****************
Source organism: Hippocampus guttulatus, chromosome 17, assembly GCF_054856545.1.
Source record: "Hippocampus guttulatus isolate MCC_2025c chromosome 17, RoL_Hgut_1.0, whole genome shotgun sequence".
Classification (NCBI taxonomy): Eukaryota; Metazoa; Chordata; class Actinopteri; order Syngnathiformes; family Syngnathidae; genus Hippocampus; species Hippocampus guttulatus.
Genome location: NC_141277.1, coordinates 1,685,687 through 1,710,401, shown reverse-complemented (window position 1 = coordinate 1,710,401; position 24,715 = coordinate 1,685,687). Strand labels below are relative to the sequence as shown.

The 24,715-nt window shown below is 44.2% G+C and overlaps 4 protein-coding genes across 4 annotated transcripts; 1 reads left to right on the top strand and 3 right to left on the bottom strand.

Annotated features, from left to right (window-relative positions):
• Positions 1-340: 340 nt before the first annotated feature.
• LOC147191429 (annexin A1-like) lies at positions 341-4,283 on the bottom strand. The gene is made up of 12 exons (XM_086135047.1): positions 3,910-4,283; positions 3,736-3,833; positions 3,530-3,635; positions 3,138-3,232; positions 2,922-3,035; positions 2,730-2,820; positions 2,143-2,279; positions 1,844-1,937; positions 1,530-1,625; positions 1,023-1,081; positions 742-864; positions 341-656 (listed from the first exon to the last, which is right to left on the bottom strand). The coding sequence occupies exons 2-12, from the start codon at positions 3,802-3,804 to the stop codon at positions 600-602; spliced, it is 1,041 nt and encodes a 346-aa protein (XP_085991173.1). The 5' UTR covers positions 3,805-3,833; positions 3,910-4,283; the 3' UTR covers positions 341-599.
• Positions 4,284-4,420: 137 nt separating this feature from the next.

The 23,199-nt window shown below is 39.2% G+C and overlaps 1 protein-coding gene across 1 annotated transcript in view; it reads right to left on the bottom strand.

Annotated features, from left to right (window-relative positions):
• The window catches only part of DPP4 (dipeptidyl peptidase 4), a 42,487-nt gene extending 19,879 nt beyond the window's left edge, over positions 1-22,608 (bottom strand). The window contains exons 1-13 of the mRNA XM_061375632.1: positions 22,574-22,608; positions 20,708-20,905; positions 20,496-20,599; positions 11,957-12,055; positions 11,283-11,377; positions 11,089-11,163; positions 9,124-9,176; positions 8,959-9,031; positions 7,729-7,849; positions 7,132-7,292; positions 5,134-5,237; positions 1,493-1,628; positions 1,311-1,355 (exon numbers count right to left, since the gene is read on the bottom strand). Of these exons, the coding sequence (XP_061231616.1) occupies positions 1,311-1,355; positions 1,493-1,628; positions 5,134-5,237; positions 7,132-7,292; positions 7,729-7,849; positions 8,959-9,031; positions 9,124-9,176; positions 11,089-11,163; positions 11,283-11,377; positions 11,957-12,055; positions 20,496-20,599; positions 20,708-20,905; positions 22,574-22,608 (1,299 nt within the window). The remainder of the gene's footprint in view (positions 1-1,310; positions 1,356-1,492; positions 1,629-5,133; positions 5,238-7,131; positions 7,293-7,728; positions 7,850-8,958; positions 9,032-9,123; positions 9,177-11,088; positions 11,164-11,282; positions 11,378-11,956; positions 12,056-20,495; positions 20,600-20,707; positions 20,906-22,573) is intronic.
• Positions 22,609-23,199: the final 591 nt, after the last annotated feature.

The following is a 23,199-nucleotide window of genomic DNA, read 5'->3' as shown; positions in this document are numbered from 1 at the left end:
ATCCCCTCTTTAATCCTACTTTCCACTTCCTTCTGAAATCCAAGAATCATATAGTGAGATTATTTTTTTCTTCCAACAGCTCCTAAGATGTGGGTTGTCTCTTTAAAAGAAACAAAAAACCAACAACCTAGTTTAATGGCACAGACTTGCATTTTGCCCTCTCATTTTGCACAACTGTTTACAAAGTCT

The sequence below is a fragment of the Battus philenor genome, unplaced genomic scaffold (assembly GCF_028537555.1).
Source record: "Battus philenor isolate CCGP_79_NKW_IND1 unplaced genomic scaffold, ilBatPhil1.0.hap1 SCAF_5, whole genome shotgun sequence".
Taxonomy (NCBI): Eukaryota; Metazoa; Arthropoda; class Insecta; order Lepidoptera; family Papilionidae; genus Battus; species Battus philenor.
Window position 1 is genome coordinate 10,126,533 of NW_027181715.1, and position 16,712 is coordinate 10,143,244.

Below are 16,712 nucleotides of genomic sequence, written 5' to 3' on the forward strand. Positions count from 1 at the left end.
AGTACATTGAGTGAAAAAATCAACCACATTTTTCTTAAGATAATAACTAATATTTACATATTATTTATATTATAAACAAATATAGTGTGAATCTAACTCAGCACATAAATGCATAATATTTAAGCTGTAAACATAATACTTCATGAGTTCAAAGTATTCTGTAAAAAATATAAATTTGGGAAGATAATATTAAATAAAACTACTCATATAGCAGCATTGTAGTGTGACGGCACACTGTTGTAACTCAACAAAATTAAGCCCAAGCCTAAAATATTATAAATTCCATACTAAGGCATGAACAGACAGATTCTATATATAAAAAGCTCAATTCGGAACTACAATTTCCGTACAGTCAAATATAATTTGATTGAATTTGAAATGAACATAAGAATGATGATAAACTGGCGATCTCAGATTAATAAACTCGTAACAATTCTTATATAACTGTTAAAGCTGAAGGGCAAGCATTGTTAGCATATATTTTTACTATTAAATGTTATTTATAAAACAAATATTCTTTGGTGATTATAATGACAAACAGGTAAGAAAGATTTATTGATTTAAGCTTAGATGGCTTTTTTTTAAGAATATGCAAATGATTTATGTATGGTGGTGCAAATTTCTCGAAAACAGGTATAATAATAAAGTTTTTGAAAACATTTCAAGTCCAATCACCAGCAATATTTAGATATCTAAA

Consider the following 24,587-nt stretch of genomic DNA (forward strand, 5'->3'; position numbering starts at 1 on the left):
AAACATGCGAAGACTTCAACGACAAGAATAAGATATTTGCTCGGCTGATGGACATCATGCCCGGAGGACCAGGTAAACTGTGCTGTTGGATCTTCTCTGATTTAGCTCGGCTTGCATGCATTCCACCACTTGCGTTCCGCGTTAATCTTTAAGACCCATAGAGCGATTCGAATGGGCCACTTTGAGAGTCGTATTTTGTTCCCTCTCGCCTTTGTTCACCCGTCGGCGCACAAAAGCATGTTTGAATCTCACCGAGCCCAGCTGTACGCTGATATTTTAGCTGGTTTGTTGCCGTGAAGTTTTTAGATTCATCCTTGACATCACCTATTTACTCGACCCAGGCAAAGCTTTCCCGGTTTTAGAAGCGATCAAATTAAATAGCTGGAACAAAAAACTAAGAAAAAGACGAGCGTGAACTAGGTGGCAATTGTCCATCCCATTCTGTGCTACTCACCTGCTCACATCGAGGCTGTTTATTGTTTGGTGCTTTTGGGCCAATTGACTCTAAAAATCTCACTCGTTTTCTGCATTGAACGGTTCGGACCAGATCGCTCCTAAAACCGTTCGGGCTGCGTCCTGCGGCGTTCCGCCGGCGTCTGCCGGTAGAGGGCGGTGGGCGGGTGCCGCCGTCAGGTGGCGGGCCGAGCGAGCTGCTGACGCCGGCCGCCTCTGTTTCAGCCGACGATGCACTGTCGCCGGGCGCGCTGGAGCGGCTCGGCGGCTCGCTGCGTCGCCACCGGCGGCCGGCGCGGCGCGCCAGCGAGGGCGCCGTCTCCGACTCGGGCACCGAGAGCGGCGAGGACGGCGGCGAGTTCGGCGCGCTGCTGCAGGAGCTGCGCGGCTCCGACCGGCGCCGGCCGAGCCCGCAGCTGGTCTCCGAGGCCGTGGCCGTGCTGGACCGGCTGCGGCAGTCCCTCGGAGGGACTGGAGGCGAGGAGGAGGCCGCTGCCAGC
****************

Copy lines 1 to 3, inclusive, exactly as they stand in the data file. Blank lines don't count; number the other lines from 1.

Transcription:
Source organism: Hippocampus guttulatus, chromosome 17, assembly GCF_054856545.1.
Source record: "Hippocampus guttulatus isolate MCC_2025c chromosome 17, RoL_Hgut_1.0, whole genome shotgun sequence".
Classification (NCBI taxonomy): Eukaryota; Metazoa; Chordata; class Actinopteri; order Syngnathiformes; family Syngnathidae; genus Hippocampus; species Hippocampus guttulatus.